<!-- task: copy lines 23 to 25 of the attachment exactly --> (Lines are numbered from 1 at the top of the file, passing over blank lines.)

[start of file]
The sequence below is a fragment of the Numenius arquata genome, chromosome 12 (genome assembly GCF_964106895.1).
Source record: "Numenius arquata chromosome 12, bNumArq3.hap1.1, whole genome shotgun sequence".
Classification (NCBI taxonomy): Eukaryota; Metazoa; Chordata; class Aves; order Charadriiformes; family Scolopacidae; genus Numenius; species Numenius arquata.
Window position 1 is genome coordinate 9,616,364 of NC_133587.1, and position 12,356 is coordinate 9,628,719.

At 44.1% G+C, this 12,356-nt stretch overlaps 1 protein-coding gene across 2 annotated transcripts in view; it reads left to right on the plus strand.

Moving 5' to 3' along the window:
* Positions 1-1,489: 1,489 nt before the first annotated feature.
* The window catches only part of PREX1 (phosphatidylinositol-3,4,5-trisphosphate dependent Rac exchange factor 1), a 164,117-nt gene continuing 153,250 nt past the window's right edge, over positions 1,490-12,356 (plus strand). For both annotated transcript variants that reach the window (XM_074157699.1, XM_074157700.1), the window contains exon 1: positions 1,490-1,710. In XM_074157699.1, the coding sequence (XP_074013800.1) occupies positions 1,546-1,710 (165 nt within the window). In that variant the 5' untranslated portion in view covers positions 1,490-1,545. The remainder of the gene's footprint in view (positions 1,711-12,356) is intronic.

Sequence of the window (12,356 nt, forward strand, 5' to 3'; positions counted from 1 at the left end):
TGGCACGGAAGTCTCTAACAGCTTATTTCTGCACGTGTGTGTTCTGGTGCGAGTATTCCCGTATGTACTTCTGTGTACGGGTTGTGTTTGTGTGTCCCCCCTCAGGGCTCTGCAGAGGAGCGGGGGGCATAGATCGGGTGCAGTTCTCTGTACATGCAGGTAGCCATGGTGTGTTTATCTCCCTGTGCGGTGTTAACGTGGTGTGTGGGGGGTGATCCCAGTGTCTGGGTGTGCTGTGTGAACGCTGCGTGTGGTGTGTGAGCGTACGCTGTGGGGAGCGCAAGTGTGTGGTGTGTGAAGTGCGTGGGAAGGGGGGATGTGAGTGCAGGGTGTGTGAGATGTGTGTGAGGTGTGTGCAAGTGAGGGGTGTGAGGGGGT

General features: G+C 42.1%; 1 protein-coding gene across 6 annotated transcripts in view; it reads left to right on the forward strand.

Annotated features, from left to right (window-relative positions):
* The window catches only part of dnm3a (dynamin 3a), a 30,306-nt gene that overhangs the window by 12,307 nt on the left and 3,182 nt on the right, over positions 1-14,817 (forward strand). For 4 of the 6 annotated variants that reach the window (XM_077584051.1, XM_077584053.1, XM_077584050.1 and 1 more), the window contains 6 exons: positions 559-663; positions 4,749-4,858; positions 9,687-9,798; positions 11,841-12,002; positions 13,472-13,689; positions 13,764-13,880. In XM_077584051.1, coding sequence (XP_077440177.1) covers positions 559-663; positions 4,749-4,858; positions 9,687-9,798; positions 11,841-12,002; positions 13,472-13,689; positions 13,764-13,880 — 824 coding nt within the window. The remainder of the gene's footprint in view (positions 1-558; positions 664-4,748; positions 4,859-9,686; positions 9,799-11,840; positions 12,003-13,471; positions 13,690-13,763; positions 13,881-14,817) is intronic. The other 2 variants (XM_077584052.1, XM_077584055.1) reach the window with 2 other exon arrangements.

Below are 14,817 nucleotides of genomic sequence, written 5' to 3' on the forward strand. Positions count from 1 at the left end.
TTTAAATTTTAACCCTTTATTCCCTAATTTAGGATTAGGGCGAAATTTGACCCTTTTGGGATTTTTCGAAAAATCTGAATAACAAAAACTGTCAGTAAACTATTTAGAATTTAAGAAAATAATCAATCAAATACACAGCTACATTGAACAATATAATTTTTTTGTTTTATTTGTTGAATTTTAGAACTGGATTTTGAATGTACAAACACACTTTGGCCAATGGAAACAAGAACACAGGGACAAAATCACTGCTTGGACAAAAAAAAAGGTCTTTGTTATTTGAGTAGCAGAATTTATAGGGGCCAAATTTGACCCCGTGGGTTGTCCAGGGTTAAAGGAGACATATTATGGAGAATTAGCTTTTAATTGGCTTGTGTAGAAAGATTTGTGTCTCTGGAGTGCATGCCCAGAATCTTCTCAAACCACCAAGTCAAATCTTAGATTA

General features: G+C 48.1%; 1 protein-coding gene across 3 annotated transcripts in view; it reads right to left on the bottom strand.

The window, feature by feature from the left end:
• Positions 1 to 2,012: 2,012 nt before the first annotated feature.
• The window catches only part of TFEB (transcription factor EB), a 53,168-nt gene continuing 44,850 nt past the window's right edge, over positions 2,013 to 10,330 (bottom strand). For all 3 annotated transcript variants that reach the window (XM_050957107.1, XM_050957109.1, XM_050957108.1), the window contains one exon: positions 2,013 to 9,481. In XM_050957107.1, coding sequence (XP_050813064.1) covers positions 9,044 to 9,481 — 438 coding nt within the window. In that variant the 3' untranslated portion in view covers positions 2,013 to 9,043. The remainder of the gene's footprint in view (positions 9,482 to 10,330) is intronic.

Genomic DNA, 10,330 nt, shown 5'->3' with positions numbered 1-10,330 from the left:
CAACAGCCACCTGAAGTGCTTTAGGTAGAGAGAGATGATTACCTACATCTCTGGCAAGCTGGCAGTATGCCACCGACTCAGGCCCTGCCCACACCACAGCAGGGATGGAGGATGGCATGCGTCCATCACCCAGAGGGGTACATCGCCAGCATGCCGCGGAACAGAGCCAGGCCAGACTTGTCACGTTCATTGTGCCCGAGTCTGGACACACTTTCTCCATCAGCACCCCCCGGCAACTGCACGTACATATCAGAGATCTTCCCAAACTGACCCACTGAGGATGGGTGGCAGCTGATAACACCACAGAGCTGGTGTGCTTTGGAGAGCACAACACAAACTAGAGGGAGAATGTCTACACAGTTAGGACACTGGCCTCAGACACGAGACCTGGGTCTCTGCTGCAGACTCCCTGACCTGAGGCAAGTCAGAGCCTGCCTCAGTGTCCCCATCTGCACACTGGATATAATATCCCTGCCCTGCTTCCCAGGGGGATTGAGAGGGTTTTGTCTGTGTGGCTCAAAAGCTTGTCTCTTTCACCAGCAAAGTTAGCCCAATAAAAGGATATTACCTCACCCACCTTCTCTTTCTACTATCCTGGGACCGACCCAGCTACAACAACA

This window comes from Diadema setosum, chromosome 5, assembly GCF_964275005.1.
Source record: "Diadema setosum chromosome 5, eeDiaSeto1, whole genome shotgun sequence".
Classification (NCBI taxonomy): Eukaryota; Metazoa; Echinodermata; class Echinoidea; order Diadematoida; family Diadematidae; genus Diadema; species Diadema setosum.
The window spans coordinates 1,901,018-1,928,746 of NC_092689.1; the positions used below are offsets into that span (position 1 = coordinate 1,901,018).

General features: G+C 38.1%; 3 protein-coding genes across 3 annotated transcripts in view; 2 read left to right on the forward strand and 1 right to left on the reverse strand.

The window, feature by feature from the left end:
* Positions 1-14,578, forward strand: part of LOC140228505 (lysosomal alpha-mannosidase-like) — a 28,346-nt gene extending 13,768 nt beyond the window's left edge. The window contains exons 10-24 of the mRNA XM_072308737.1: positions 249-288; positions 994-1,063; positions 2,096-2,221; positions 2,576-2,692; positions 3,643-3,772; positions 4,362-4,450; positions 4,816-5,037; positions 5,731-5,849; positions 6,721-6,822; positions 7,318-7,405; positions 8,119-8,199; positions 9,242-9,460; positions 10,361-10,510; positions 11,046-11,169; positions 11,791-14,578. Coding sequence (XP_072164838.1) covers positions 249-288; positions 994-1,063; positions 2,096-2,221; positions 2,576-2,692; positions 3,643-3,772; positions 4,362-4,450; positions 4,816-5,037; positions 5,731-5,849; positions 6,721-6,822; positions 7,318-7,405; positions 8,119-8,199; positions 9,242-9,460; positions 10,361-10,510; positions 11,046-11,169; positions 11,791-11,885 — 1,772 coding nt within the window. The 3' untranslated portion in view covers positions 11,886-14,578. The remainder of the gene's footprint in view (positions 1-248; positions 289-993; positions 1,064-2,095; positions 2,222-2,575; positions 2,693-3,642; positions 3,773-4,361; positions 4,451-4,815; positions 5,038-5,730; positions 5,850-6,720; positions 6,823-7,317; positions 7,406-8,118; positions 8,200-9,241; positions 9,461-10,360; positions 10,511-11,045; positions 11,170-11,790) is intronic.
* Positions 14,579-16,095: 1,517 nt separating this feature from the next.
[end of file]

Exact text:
Source record: "Diadema setosum chromosome 5, eeDiaSeto1, whole genome shotgun sequence".
Classification (NCBI taxonomy): Eukaryota; Metazoa; Echinodermata; class Echinoidea; order Diadematoida; family Diadematidae; genus Diadema; species Diadema setosum.
The window spans coordinates 1,901,018-1,928,746 of NC_092689.1; the positions used below are offsets into that span (position 1 = coordinate 1,901,018).